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The sun was veiled, pre-Iphone kids would direct themselves with the porch light shooting orange and yellow beams across the rutted land, the air holding the stillness of a tranquil lake, an ancient hawthorn bush stood sentinel. Strewn below, apples that had rolled from a nearby tree lay like shrivelled nuts, their scent rank and spoiled. 

In the olden days, hawthorn (crataegus monogyna) was used to make hedges, keeping animals in check. The berries, or haws, got turned into all sorts of treats like jellies and jams, syrup, maybe a bit of homemade wine.

Come autumn and winter, berries would show their festive colours and birds like thrushes and waxwings gobbled up those haws like it was Christmas dinner. People reckoned this tree was the home of fairies, and that leaving a twig of hawthorn in the milking parlour would lead to the creamiest milk.


Keep an eye out for bunches of dark blue-back elderberries hanging around – the birds can’t get enough, some trees are already stripped clean. These berries pack an antiviral punch, winter warriors of sorts in the old days. 

Look out for the final hurrah of blackberries, each one a little bundle of small black drupes or druplets, each with its own seed. Even as the blackberry season winds down, you can still spot blossoms and a mix of green, red, and black fruit all hanging out on the same arching briar.

People once believed it wasn’t wise to go blackberry picking after Halloween, fearing the mischievous púca would give them a good spit.

ní fiú sméar san fhomhair é‘ – don’t do it, the saying went. 


Elder and blackberries are just part and parcel of our native Irish biodiversity.

Mary Robinson, Ireland’s former Prime Minister and a true advocate for nature, shows us the way to protect it: storytelling and a touch of well-placed humour. She suggests that sharing tales binds us closely with nature, allowing us to find a rhythm between humanity and the environment.  

Imagine this, a hawthorn, a breeze mingled with the blossom scent and its branches holding nests, fancy B&B with an all-included tart winter berries breakfast package for birds, butterflies and bees. In it, the Púca sees the equivalent of a rusty motel neon “open” sign, and lets himself in.

The Púca, like a wizard having mastered the art of the Animagus, flips between animal shapes playing tricks with a mischievous flair, a creature dancing on the edge of the Forbidden Forest’s shadows.

Locals know better than to mess with the hawthorn; it’s like resisting the urge to pop bubble wrap at a public library – you just don’t. The Púca also doubles as a sage, handing out advice and guidance, swinging between mischief and help – a captivating character in the grand tale of Irish folklore.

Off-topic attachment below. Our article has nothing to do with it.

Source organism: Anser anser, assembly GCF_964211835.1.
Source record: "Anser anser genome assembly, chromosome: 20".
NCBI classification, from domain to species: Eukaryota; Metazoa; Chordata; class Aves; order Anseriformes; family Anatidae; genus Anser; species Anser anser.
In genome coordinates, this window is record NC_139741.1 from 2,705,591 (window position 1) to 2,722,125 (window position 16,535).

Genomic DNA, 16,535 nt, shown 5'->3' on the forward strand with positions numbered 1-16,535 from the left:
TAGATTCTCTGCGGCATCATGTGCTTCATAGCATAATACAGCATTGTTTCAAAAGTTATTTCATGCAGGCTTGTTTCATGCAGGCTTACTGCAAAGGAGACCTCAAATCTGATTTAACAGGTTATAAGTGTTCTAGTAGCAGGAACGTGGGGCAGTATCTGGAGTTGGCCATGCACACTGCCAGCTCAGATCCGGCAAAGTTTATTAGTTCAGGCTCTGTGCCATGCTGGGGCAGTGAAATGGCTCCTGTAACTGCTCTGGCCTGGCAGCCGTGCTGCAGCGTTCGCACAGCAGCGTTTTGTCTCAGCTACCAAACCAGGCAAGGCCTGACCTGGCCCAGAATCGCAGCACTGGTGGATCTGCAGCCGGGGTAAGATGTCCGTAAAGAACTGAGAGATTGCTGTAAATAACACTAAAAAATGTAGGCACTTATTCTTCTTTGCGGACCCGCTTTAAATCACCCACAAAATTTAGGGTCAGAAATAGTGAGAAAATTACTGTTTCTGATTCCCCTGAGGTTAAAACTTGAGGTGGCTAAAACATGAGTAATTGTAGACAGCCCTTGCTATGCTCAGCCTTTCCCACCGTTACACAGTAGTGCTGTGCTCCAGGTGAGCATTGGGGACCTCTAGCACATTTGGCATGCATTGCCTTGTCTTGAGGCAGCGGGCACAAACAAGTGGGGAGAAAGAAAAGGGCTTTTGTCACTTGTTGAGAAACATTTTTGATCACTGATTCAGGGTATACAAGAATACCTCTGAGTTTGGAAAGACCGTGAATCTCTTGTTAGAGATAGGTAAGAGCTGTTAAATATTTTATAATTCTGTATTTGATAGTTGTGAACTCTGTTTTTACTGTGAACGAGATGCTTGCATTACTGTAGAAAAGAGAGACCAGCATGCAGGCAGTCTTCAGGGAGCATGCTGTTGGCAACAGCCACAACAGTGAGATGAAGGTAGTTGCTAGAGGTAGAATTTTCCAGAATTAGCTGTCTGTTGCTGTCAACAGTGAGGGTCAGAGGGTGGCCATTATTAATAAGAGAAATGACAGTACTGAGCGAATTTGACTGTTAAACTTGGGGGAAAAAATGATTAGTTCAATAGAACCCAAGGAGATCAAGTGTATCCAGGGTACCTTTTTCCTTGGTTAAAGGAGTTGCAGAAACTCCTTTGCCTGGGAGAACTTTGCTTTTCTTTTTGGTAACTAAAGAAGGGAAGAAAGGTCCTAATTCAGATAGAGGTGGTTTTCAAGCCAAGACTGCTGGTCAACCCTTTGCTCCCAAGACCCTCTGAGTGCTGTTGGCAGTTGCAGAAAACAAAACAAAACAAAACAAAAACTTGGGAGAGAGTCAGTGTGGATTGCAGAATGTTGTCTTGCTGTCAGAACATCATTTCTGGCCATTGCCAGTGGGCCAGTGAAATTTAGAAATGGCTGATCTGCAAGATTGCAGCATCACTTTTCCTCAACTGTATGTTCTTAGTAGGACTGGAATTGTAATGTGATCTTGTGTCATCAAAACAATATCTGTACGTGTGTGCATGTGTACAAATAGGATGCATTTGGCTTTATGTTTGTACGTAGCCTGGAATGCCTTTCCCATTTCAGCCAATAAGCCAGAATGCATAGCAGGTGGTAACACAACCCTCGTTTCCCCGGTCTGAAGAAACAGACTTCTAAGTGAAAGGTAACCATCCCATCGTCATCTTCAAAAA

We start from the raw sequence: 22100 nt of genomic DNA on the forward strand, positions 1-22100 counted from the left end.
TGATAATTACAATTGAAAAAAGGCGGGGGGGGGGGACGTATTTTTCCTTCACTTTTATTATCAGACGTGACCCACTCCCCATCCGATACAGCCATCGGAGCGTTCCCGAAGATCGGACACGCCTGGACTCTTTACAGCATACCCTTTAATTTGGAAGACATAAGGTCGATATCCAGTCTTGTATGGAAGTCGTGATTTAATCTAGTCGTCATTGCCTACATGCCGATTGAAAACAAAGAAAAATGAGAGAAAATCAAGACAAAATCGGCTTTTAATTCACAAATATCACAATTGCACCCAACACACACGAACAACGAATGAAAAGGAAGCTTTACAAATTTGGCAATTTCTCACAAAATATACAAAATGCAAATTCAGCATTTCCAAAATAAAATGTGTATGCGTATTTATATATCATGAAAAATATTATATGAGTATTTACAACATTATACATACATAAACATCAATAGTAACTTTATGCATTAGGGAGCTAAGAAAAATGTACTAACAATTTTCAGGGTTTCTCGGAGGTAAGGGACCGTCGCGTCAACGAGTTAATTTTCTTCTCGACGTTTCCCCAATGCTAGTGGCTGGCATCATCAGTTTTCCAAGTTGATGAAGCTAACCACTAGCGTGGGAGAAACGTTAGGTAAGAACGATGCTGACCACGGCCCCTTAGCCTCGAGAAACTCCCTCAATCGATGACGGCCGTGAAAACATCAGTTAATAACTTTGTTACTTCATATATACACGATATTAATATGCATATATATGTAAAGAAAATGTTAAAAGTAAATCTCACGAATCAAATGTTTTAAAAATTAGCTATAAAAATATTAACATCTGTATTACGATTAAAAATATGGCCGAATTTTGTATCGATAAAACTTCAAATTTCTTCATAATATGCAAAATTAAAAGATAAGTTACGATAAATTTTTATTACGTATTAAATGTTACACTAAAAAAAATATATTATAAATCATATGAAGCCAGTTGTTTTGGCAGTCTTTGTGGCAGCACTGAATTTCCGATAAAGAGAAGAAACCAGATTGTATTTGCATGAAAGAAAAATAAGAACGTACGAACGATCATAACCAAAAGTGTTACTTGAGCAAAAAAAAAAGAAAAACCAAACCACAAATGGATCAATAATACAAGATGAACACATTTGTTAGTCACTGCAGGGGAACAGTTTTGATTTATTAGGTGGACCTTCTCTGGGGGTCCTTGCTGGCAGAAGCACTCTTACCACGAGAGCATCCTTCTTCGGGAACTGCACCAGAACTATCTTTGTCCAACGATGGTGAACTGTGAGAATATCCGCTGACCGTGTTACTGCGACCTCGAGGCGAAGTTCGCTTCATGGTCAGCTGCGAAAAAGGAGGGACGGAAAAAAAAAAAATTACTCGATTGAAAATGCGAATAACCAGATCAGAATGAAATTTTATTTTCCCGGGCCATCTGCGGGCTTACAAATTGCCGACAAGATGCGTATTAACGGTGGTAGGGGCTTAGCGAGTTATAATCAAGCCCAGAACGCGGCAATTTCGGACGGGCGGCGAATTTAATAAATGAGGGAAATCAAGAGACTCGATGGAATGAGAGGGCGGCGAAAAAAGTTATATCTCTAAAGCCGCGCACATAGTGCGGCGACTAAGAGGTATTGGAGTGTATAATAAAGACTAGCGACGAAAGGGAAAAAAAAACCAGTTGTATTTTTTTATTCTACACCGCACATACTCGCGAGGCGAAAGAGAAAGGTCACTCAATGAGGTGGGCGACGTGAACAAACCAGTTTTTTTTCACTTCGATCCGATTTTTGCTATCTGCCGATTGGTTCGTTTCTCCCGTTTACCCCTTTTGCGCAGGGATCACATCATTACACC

As we step into December, the curtain falls on the berry season, but the beauty of this tree’s late-dropping superfood fruits is that they remain on trees even into the winter. Like a mechanic fine-tuning a sluggish engine; hawthorn berries would do the same for our hearts, cranking up the pumping power and widening coronary highways to deliver oxygen.

And the ecosystem spiral continues as moths and butterflies exclusively indulge in the nectar and leaves of this benevolent tree as seasons pass.  


Ready to make a real impact on Ireland’s ecosystems ?
here to explore how you can support Green Sod Ireland‘s initiatives and be a part of the movement towards sustainable conservation.


References :

Contributors, M. O. J. T. A. B. (s. d.). Species Profile Browser · Species Profile. https://species.biodiversityireland.ie/profile.php?taxonId=28945  

Teagasc. (s. d.). Environment – Growing Wild – Elderberries and blackberries – TEAGASC | Agriculture and Food Development Authority. https://www.teagasc.ie/news–events/daily/environment/growing-wild—elderberries-and-blackberries.php

Clarke, V. (2022). COP27 : Mary Robinson calls for ‘positive narrative’ on climate action. The Irish Times. https://www.irishtimes.com/environment/climate-crisis/2022/11/08/imf-and-world-bank-should-provide-solidarity-funding-for-developing-countries-robinson-says/ 

Pete. (2023). The Púca : a Shape-Shifting trickster in Irish folklore – IrishHistory.com. https://www.irishhistory.com/myths-legends/mythical-creatures/the-puca-a-shape-shifting-trickster-in-irish-folklore/

O’Driscoll, D. (2022). Sacred Tree profile : Hawthorn (Lore, Medicine, Magic, and Mystery). The Druids Garden. https://thedruidsgarden.com/2015/10/30/sacred-tree-profile-hawthorn-lore-medicine-magic-and-mystery/

Photos by Rory MacCanna: https://www.flickr.com/people/maccannarory/ & IrishHistory.com